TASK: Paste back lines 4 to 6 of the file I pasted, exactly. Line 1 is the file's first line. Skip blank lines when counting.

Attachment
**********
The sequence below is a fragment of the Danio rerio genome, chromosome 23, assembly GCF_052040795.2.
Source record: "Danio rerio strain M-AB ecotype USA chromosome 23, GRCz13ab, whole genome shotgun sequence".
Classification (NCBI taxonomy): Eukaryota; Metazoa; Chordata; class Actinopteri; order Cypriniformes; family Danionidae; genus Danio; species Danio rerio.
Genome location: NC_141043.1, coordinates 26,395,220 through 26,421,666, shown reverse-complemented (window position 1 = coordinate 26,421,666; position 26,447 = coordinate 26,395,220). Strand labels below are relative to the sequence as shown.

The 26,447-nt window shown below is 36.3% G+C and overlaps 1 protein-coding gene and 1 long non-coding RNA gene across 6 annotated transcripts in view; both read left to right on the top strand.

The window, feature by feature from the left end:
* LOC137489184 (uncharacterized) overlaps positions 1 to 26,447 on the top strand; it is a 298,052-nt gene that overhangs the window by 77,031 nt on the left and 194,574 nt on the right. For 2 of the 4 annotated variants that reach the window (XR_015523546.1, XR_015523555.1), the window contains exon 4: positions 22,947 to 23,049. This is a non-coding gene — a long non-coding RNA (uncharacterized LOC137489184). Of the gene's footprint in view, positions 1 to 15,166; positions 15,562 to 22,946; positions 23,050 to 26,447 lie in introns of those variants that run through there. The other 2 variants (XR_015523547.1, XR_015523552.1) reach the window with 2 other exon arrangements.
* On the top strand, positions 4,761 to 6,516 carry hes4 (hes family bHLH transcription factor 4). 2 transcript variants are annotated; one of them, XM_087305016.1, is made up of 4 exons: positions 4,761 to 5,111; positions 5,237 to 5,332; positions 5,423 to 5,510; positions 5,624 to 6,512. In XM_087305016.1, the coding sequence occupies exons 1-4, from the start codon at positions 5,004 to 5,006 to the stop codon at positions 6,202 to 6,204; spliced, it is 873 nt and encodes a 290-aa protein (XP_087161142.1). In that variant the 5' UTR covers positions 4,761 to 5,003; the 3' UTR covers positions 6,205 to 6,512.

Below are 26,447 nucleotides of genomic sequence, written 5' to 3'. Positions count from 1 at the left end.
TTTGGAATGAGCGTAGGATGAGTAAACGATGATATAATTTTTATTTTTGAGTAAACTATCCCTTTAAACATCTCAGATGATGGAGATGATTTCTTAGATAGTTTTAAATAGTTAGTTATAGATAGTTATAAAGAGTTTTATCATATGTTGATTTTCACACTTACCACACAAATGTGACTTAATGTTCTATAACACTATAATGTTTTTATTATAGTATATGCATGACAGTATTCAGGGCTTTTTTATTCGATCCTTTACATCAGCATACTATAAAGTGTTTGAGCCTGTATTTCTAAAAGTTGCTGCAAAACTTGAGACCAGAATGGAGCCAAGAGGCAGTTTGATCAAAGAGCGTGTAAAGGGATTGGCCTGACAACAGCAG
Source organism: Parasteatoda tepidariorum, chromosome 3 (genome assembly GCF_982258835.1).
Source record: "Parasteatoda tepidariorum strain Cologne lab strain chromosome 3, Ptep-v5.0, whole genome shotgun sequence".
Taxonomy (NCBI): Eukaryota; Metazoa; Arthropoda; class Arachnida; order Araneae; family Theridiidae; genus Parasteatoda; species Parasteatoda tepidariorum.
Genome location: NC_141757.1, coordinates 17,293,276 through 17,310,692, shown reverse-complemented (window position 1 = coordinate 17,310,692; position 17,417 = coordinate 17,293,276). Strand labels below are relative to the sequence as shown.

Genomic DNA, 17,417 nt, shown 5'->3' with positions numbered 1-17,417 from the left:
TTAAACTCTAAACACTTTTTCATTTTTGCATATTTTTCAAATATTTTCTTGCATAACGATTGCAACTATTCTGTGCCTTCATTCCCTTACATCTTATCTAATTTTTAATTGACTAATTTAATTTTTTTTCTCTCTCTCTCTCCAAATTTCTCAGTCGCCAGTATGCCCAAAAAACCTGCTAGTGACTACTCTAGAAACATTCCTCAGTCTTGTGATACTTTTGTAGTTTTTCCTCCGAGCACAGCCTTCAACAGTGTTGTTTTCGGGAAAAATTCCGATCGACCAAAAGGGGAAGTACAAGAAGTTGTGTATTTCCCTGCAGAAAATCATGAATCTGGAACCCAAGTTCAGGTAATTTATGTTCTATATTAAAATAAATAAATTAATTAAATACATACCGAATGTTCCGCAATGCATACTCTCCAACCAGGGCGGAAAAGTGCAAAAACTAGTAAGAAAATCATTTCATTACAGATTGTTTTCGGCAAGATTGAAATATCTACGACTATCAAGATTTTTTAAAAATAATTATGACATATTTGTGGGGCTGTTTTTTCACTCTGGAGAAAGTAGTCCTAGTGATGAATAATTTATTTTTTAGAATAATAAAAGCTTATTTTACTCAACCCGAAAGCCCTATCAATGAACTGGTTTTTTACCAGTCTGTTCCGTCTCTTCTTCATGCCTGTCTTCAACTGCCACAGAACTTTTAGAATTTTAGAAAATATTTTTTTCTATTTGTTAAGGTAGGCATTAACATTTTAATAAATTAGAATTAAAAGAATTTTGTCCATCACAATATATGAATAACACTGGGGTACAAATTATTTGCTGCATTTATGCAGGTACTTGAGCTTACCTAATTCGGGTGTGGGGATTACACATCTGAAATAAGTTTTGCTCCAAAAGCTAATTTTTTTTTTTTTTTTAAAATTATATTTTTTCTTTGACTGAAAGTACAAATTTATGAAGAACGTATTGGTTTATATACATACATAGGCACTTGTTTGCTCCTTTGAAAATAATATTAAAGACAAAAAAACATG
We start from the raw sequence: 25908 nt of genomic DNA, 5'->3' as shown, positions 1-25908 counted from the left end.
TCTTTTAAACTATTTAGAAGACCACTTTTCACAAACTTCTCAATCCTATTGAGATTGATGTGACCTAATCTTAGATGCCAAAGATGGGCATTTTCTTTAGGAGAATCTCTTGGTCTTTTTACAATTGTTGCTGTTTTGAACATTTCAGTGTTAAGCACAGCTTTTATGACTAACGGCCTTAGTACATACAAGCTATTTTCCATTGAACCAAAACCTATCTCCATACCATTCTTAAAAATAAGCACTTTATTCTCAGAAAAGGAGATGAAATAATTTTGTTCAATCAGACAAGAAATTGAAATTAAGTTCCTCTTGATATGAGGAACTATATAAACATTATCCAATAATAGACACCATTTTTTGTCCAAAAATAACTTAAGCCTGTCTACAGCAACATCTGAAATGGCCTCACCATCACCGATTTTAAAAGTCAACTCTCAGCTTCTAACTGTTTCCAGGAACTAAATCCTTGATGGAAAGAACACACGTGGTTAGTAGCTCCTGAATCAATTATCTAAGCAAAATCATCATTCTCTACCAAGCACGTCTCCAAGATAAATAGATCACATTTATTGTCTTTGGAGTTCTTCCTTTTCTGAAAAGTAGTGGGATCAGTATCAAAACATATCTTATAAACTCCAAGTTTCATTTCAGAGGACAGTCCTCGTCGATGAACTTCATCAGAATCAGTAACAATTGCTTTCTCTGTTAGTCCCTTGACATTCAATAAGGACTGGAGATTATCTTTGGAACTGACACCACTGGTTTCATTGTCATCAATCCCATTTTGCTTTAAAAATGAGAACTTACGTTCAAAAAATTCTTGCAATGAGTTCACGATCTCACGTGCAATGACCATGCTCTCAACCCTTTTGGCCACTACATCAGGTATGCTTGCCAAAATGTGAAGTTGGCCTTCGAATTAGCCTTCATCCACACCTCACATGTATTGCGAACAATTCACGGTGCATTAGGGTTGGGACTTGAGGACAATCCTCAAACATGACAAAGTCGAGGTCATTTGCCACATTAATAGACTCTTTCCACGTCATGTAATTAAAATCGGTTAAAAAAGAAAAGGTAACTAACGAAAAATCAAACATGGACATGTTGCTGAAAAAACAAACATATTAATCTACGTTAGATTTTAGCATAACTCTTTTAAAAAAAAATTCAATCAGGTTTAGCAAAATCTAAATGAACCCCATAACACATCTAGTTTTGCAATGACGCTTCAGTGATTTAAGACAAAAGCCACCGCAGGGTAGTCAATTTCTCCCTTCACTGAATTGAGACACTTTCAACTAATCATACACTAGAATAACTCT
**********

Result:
Genome location: NC_141043.1, coordinates 26,395,220 through 26,421,666, shown reverse-complemented (window position 1 = coordinate 26,421,666; position 26,447 = coordinate 26,395,220). Strand labels below are relative to the sequence as shown.

The 26,447-nt window shown below is 36.3% G+C and overlaps 1 protein-coding gene and 1 long non-coding RNA gene across 6 annotated transcripts in view; both read left to right on the top strand.

The window, feature by feature from the left end: